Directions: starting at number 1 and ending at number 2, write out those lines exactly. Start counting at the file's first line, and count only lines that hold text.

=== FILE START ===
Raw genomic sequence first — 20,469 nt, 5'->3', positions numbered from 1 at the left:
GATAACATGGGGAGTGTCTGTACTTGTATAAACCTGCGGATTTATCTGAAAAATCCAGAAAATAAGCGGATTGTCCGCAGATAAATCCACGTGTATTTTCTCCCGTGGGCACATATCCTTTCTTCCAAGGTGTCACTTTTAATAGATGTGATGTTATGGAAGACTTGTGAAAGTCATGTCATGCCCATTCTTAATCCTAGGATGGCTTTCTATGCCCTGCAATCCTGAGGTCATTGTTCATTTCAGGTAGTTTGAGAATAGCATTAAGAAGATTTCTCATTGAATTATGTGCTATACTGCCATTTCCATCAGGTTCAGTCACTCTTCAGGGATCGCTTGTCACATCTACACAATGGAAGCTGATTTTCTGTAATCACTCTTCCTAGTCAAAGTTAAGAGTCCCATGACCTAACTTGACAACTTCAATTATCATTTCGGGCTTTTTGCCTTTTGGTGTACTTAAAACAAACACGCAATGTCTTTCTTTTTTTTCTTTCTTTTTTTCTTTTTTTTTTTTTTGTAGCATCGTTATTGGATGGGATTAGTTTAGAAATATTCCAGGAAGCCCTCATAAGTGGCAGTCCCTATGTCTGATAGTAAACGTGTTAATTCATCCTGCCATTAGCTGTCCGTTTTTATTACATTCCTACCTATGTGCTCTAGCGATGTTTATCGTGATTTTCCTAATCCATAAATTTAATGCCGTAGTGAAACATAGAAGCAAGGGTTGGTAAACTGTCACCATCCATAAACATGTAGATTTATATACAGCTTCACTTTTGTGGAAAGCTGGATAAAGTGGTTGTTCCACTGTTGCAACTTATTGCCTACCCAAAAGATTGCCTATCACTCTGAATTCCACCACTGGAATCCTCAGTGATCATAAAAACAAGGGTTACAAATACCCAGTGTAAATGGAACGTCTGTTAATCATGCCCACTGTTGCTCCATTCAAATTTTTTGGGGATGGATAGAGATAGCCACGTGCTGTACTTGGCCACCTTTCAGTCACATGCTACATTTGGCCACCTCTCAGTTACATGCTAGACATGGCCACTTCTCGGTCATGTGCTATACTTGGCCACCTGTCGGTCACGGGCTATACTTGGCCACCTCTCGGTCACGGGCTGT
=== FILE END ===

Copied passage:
Raw genomic sequence first — 20,469 nt, 5'->3', positions numbered from 1 at the left:
GATAACATGGGGAGTGTCTGTACTTGTATAAACCTGCGGATTTATCTGAAAAATCCAGAAAATAAGCGGATTGTCCGCAGATAAATCCACGTGTATTTTCTCCCGTGGGCACATATCCTTTCTTCCAAGGTGTCACTTTTAATAGATGTGATGTTATGGAAGACTTGTGAAAGTCATGTCATGCCCATTCTTAATCCTAGGATGGCTTTCTATGCCCTGCAATCCTGAGGTCATTGTTCATTTCAGGTAGTTTGAGAATAGCATTAAGAAGATTTCTCATTGAATTATGTGCTATACTGCCATTTCCATCAGGTTCAGTCACTCTTCAGGGATCGCTTGTCACATCTACACAATGGAAGCTGATTTTCTGTAATCACTCTTCCTAGTCAAAGTTAAGAGTCCCATGACCTAACTTGACAACTTCAATTATCATTTCGGGCTTTTTGCCTTTTGGTGTACTTAAAACAAACACGCAATGTCTTTCTTTTTTTTCTTTCTTTTTTTCTTTTTTTTTTTTTTGTAGCATCGTTATTGGATGGGATTAGTTTAGAAATATTCCAGGAAGCCCTCATAAGTGGCAGTCCCTATGTCTGATAGTAAACGTGTTAATTCATCCTGCCATTAGCTGTCCGTTTTTATTACATTCCTACCTATGTGCTCTAGCGATGTTTATCGTGATTTTCCTAATCCATAAATTTAATGCCGTAGTGAAACATAGAAGCAAGGGTTGGTAAACTGTCACCATCCATAAACATGTAGATTTATATACAGCTTCACTTTTGTGGAAAGCTGGATAAAGTGGTTGTTCCACTGTTGCAACTTATTGCCTACCCAAAAGATTGCCTATCACTCTGAATTCCACCACTGGAATCCTCAGTGATCATAAAAACAAGGGTTACAAATACCCAGTGTAAATGGAACGTCTGTTAATCATGCCCACTGTTGCTCCATTCAAATTTTTTGGGGATGGATAGAGATAGCCACGTGCTGTACTTGGCCACCTTTCAGTCACATGCTACATTTGGCCACCTCTCAGTTACATGCTAGACATGGCCACTTCTCGGTCATGTGCTATACTTGGCCACCTGTCGGTCACGGGCTATACTTGGCCACCTCTCGGTCACGGGCTGT